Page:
The British people are not very good at referendums. No surprise really: we’ve only had three to decide upon in 42 years. Given that fact, I suppose a 66.7% success rate isn’t bad. In comparison, Switzerland are very good at referendums: between the years 1995 and 2005, the people of Switzerland were asked to vote on separate matters of government policy no fewer than 31 times. So, we have the people who are bad at referendums and the people who are good at referendums: perhaps odd that both countries share such an ambiguous relationship with the EU.
At the beginning of the current General Election campaign, Brexit was the dominant political issue. Now, on the day of the actual vote, it is as if Brexit has become something of an afterthought, superseded by concerns regarding security, the NHS, and social care. And yet, Brexit remains the single most important factor, which will shape our island nation’s politics, economics and culture for the next decade.
It would be nice to think that we are ‘taking back control’; reassuring to believe that there is some purpose in any debate regarding the relative hardness of the Brexit deal we are seeking; that the vote we make now in the General Election will somehow effect the Brexit outcome. It is too late for that.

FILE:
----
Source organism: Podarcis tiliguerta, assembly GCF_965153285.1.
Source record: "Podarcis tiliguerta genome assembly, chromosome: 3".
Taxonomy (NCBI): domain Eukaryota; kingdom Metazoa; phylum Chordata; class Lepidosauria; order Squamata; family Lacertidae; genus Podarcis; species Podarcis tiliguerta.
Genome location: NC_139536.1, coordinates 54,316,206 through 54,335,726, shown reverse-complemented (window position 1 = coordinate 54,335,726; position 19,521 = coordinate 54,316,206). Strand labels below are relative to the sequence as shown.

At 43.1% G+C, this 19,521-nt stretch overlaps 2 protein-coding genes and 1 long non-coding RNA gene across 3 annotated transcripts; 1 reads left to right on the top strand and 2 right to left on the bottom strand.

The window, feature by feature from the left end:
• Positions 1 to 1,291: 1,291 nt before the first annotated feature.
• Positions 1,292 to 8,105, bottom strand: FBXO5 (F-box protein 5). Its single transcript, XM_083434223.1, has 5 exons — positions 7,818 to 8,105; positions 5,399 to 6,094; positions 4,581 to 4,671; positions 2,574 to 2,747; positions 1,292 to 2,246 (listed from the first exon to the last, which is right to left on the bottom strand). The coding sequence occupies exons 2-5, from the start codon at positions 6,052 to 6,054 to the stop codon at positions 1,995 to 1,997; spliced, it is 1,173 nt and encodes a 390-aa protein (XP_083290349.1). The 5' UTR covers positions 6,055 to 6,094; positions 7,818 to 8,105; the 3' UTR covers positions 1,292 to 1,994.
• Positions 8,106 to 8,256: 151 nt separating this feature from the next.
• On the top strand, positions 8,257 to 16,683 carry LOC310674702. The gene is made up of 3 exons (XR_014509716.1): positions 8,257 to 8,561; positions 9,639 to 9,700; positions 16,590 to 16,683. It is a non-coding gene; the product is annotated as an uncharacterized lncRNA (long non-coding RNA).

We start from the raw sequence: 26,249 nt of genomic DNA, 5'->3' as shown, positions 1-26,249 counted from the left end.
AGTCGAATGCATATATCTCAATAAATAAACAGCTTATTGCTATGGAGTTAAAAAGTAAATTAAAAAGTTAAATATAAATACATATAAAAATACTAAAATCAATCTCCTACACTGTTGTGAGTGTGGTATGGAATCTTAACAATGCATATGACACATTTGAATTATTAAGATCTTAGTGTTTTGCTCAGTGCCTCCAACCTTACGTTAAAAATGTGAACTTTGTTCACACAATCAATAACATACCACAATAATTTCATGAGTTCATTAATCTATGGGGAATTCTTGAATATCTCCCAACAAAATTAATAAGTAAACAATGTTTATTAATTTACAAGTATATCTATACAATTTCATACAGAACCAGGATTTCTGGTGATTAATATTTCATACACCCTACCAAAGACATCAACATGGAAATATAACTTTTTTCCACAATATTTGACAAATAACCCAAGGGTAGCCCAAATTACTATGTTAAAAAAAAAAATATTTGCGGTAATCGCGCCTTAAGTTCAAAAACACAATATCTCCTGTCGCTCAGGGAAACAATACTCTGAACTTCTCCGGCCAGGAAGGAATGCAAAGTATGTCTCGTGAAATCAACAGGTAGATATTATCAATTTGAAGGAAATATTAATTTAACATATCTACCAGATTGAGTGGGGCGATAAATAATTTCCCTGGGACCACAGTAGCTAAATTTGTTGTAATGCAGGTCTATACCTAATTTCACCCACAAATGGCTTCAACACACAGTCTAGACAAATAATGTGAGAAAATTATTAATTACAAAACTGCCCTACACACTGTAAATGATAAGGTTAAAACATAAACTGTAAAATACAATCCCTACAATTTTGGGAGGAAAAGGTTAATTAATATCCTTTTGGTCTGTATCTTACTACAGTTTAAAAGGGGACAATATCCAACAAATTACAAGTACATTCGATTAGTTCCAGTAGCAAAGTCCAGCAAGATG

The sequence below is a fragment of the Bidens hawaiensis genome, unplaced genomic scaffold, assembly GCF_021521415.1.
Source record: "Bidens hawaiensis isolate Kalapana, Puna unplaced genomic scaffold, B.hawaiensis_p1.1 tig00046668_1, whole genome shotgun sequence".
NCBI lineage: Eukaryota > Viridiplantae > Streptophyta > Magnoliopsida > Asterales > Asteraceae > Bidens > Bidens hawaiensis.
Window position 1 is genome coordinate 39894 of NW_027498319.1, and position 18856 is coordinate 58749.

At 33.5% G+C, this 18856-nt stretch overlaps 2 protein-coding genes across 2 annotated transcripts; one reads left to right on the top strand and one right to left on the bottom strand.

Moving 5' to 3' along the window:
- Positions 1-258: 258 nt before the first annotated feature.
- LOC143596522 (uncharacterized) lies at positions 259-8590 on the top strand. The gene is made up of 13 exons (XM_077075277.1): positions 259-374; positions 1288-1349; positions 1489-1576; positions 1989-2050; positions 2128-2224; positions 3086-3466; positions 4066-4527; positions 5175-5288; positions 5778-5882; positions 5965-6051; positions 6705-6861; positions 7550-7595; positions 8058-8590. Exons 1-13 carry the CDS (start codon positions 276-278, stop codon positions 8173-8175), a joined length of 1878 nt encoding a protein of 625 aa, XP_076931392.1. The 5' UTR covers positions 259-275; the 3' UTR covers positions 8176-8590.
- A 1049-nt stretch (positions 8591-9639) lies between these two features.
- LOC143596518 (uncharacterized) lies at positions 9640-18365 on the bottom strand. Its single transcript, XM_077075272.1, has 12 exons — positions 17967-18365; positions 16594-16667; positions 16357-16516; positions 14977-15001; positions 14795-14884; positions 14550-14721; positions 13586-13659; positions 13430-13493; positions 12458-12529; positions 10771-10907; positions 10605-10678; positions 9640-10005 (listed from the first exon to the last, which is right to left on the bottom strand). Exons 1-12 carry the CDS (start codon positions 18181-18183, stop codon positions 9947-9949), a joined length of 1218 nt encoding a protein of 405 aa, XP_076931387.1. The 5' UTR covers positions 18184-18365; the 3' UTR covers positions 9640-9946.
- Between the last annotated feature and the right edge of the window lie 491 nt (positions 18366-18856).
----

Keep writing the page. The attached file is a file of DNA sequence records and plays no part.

The reality is we are taking an enormous leap into the unknown and, as with all leaps, it is completely out of our own control. Voting; discussions; negotiations: they are all equally pointless as we plummet irrevocably downwards at 9.8m/s2.
The only thing we can hope for is a strong safety net waiting for us at the bottom. And it will be interesting to see who is holding the corners of that net. It might be France and Germany. Ironic. It might be British enterprise and UK stiff-upper-lip resilience. Maybe. One thing is for sure: it won’t be Nigel Farage, Michael Gove and Boris Johnson. God knows, why we ever jumped in the first place believing that it would.
© Beery Sue
Beery Sue has cast her vote and can now only sit and wait. And drink.